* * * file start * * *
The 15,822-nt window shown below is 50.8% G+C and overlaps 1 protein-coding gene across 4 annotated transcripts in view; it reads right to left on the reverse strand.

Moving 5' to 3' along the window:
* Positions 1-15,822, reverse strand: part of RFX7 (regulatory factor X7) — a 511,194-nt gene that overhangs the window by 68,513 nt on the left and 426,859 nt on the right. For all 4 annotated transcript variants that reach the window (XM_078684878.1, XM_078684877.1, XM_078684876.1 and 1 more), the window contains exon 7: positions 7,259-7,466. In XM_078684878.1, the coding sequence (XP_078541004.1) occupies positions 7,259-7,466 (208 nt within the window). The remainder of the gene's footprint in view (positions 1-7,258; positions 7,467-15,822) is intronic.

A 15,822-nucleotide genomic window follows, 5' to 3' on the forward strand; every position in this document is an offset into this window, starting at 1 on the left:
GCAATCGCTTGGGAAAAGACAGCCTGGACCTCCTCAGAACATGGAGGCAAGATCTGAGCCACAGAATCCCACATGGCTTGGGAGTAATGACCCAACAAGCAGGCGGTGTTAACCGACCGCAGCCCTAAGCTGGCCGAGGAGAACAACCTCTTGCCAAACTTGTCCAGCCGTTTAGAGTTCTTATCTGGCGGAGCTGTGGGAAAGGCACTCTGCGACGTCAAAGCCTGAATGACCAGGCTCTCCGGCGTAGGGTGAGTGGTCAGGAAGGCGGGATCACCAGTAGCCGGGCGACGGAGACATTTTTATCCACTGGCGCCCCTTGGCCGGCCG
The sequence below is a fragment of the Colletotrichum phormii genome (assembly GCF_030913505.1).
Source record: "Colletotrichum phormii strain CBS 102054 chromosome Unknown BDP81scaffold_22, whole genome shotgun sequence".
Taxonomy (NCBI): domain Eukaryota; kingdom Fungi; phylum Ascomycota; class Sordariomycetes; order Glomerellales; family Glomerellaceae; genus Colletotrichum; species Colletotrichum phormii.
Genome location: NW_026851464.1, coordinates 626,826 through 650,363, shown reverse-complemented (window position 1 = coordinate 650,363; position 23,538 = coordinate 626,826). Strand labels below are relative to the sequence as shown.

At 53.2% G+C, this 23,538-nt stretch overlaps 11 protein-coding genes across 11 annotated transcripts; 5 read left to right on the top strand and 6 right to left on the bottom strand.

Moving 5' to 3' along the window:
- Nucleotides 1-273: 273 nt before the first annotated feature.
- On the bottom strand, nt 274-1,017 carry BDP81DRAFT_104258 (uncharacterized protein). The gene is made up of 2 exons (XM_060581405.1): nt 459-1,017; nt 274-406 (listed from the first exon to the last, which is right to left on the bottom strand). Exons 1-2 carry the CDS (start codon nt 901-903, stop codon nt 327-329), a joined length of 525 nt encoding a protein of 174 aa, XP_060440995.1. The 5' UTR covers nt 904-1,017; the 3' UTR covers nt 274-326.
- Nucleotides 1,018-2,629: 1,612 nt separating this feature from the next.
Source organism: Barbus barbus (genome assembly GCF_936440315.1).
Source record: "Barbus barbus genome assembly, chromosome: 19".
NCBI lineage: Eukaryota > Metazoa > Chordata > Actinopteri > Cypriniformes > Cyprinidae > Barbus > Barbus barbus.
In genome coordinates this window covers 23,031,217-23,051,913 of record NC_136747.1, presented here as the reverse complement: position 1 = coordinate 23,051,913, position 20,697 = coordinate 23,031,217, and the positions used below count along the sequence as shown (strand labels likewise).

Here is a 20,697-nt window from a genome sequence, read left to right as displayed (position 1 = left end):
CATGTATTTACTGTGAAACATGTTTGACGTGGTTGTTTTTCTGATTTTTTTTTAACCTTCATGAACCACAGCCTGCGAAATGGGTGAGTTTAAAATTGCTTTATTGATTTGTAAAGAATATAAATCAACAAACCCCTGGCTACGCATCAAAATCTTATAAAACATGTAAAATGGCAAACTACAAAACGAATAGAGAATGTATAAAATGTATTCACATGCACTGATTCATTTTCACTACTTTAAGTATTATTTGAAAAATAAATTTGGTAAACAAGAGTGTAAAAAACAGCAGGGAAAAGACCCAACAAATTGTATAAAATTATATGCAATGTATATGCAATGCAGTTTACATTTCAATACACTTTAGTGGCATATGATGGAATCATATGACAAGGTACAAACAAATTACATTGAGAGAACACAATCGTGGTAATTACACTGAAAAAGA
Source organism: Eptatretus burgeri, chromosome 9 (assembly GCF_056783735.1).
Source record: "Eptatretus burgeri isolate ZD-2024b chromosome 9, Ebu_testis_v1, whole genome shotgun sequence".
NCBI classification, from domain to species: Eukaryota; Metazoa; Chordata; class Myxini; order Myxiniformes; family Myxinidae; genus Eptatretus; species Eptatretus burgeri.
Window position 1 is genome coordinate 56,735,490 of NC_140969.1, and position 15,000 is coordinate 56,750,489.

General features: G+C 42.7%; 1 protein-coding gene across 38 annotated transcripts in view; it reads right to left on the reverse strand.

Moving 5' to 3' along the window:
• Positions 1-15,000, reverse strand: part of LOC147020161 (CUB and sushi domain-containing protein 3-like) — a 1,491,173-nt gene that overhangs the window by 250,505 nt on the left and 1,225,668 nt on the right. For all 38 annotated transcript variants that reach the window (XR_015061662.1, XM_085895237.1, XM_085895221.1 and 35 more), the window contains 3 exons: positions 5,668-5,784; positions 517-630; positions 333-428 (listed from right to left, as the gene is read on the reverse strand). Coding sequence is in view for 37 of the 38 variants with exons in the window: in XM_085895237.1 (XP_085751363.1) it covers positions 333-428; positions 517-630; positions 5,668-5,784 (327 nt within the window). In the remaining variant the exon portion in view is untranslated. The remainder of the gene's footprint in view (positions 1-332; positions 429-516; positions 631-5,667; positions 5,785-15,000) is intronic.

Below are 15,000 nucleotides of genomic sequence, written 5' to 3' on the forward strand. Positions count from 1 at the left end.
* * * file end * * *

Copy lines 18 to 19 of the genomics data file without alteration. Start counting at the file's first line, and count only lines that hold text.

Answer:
In genome coordinates this window covers 23,031,217-23,051,913 of record NC_136747.1, presented here as the reverse complement: position 1 = coordinate 23,051,913, position 20,697 = coordinate 23,031,217, and the positions used below count along the sequence as shown (strand labels likewise).

Here is a 20,697-nt window from a genome sequence, read left to right as displayed (position 1 = left end):